The coronavirus crisis and resulting executive orders from the Governor requiring businesses to close or reduce operations have significantly affected many businesses across California. The orders adopting moratoria on evictions and foreclosures have further affected the normal rights and remedies for parties to leases and rental arrangements. This has left both landlords and tenants with many questions.
Below are some approaches to these uncertainties, as well as some common solutions being adopted locally and across the country.
Landlords Landlords should be in communication with their tenants and talking to them about their situation. They should be encouraging tenants to pursue insurance claims, where applicable, and to apply for Small Business Administration Emergency Disaster Assistance Fund loans or the Paycheck Protection Program, which has loans for current payroll as well as some loan forgiveness programs. Landlords may also direct tenants to local assistance programs, including those run by cities and local chambers of commerce or regional foundations.
When a rent concession is requested, landlords should analyze each tenant independently and consider the following factors:
1. Long-term viability of the tenant
2. Tenant credit, current financials and prior years’ financials demonstrating an impact due to COVID-19
3. Tenant payment history
4. Remaining term on the lease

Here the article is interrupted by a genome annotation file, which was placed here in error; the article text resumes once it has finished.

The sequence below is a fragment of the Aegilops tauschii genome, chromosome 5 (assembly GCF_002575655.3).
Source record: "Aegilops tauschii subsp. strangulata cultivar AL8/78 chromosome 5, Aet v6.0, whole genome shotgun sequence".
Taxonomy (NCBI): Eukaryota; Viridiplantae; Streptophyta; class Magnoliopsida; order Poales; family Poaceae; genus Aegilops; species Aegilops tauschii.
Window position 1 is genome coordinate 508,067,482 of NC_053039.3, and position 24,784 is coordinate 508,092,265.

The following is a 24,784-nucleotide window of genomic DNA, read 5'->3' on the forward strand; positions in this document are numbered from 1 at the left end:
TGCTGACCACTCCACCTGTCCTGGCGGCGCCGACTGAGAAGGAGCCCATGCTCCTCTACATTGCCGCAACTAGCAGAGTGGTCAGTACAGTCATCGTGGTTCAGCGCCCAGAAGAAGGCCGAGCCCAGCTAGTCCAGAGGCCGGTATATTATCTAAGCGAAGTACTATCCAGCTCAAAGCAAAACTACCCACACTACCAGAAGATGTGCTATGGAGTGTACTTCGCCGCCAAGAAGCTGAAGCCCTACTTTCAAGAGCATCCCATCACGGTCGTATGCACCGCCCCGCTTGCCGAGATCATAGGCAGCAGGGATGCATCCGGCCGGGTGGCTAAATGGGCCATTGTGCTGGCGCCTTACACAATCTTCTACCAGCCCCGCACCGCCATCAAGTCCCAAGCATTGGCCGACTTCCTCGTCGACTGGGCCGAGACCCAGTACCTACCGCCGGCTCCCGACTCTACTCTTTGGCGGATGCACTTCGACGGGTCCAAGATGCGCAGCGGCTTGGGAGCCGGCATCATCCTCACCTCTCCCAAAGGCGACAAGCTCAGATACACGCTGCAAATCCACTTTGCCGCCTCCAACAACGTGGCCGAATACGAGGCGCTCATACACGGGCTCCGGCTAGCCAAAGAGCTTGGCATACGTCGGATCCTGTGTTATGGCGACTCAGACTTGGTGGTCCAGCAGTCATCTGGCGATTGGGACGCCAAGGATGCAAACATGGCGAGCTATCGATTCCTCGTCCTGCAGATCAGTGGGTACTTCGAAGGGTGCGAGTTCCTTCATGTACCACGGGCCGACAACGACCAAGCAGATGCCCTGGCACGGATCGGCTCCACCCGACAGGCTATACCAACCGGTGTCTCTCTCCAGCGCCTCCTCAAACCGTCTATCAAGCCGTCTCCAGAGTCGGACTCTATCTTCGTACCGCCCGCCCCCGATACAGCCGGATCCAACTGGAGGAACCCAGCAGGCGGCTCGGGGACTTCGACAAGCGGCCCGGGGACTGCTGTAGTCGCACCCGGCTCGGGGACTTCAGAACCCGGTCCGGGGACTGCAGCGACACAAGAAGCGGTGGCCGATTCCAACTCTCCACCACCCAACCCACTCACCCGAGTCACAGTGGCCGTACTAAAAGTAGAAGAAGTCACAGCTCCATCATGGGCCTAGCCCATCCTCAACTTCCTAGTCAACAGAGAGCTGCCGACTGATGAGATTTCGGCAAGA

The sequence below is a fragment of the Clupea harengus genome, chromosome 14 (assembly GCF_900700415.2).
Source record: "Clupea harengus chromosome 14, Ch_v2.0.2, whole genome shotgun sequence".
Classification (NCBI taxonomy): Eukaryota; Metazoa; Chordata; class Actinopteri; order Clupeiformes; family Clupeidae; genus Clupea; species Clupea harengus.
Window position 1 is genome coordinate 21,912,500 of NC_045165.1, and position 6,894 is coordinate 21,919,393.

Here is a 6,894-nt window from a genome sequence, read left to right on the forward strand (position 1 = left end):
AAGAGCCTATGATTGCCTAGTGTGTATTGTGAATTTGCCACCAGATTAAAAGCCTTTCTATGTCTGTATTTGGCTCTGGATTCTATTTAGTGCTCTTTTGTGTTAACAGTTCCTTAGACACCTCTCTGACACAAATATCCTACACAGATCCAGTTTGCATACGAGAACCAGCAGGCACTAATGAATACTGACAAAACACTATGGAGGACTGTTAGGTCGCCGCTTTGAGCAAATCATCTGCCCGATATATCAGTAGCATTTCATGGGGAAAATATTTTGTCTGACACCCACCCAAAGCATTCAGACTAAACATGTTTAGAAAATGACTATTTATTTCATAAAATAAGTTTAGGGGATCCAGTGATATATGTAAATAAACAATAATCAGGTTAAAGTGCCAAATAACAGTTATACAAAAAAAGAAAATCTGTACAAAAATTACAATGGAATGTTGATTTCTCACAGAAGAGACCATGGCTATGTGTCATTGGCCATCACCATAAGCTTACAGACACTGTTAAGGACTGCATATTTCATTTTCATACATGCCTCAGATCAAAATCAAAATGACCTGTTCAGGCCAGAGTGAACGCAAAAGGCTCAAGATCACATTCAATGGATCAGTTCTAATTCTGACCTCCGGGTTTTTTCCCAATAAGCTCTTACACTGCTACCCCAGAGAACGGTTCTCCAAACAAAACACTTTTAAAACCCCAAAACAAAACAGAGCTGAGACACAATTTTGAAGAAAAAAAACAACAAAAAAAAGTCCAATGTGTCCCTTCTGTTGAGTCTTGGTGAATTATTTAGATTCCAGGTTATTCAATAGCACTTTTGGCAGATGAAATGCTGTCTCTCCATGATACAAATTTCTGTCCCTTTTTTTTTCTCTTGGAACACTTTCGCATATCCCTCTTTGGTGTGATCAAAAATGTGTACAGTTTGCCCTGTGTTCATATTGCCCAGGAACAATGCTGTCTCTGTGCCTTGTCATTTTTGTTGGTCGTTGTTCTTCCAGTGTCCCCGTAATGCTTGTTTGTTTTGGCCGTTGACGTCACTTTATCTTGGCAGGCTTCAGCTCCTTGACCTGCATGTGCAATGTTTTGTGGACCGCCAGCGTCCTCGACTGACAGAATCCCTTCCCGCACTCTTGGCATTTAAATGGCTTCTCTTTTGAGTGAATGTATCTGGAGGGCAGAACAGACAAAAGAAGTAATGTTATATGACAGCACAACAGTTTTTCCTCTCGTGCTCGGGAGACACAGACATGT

5. Existing lease terms that could be modified in exchange for a rent concession, such as the addition of a relocation clause or elimination of a right-of-first-refusal, right-of-first-offer, expense caps or other similar negotiable provisions
6. Whether a personal guaranty might bolster the tenant’s credit worthiness
7. Landlord cash flow needs and overall property cash flow
Landlords should also review their own insurance policies as well as existing contractual obligations to lenders and to other tenants. Many insurance policies will contain exclusions for viruses or pandemics, but it is worth reviewing the policy to determine if any coverage is available. Many loan covenants require minimum levels of rent or occupancy or require the landlord to provide 12 month trailing rent numbers. Loans often require minimal levels of cash reserve and cash flow. Many lenders would prefer to work with landlords to avoid loan defaults, so landlords should also be in communication with their lenders.
Landlords should also consult their attorneys and accountants to evaluate abatement and deferral requests so that they are structured to maximize the benefit to both landlord and tenant. Some leases have co-tenancy requirements or require specific anchor tenants. Landlords should consider whether obligations to existing tenants will be impacted if certain tenants are lost and the overall impact to the property. Finally, landlords should consider the long-term market implications for the property. Some factors to consider are:
- Property cash flow
- Occupancy rates
- Loans or leverage on the property
- Lender cooperation — covenant deferral or waiver, payment restructure, interest-only payments
- Rental interruption or other insurance without pandemic/epidemic as an exclusion
Just as in the original underwriting of a tenant, landlords should consider the backing of their tenant, their credit history, if there is a guarantor, how much cash the business has on hand and how robust sales were prior to the shutdowns. For a business that was already teetering on the edge, in a relative start-up position or breaking even, landlords might want to offer their greatest support to help these businesses make it through rather than being the straw that broke the camel’s back. This is a crisis that is not of the tenant’s making.